The myth of global sustainability: Environmental limits and (de)growth in the time of SDGs
In this ISS Working Paper, Professor Murat Arsel argues that the SDGs are unlikely to bring about the necessary ecological transformations as long as the primacy of economic growth is not challenged.
The elevation of sustainability from being one of the more peripheral goals in the MDGs to titular status in the SDGs could be interpreted as a sign that the international development sector has finally recognized the gravity of the ecological challenge facing humanity. Similarly, the geographic and conceptual shift from the MDGs’ focus on the developing world to SDGs’ global framing could be read as an acknowledgement that sustainability is not a problem that needs to be tackled ‘out there’ but systemic in nature.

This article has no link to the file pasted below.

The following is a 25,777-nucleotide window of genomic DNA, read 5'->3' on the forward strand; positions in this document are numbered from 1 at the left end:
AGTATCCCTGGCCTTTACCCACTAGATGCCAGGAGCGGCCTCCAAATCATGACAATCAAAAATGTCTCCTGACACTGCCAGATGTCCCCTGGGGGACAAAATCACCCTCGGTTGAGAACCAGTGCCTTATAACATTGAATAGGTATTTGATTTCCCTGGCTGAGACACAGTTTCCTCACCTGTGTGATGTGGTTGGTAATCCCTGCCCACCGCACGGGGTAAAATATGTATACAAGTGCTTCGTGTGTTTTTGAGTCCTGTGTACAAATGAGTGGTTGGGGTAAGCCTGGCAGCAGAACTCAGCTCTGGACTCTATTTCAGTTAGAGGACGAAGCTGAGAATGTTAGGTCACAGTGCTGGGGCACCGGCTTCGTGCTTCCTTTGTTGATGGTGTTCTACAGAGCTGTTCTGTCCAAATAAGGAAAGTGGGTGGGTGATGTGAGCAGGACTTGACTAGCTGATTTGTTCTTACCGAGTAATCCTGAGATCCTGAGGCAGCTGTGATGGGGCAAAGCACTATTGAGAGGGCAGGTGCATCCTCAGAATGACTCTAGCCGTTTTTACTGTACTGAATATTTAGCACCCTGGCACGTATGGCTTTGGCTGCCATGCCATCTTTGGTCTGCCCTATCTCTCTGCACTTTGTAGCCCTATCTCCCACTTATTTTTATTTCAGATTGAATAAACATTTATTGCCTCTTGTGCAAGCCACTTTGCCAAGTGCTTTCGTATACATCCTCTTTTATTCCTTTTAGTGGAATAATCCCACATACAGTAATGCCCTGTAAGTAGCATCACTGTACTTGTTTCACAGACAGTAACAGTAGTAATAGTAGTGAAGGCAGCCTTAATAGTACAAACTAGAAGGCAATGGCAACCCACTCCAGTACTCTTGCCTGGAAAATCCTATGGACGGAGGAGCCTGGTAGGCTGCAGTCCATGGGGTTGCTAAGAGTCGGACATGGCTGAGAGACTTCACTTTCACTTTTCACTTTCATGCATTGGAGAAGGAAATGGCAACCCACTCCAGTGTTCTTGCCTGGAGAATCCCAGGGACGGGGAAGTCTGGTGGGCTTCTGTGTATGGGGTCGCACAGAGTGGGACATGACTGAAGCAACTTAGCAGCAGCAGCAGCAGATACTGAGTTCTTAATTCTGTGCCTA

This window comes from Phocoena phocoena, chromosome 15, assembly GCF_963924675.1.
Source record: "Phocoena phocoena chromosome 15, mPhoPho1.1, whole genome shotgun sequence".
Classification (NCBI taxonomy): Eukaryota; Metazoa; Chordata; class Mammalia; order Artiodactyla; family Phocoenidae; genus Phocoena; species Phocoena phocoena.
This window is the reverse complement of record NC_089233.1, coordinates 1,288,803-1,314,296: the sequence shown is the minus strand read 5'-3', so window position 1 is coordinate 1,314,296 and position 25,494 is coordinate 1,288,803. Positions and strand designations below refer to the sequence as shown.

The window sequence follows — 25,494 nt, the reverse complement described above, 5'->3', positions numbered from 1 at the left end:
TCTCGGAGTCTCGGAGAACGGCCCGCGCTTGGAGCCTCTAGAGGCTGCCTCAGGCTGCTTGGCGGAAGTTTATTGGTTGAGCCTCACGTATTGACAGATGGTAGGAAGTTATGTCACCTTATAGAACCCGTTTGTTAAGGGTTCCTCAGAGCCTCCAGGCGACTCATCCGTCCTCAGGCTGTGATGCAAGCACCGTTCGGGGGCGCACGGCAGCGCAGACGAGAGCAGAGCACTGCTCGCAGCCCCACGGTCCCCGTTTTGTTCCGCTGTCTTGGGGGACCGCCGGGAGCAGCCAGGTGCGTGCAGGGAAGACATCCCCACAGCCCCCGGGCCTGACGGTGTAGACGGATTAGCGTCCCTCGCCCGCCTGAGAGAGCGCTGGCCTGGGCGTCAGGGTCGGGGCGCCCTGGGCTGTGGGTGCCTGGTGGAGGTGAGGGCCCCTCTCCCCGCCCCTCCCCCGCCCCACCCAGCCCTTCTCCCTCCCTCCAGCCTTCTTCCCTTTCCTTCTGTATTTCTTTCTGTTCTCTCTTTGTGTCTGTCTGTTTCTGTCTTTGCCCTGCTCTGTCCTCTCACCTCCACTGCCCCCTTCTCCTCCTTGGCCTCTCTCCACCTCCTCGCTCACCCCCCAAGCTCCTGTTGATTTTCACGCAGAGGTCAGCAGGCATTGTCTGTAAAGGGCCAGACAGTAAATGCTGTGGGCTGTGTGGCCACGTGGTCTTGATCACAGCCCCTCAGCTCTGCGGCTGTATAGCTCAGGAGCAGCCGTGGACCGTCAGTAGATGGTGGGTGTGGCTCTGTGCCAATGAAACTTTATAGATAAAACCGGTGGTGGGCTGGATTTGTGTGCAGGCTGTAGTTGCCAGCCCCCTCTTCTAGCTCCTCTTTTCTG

Nevertheless, this paper argues that the SDGs are unlikely to bring about the necessary transformations as long as the primacy of economic growth is not challenged. This cannot be achieved by simply recognizing the validity of environmental limits and adapting a degrowth position. It is also necessary to recognize that transformation to sustainability is inherently a conflictual process.
You can download the full text of the working paper.
About Murat Arsel
Murat Arsel is Professor of Political Economy of Sustainable Development at the International Institute of Social Studies (ISS) of Erasmus University Rotterdam. His research concerns the relationship between capitalism and nature within the context of emancipatory socio-economic development. He is currently working on a project to reconstruct the concept of class within the context of climate change in the Anthropocene.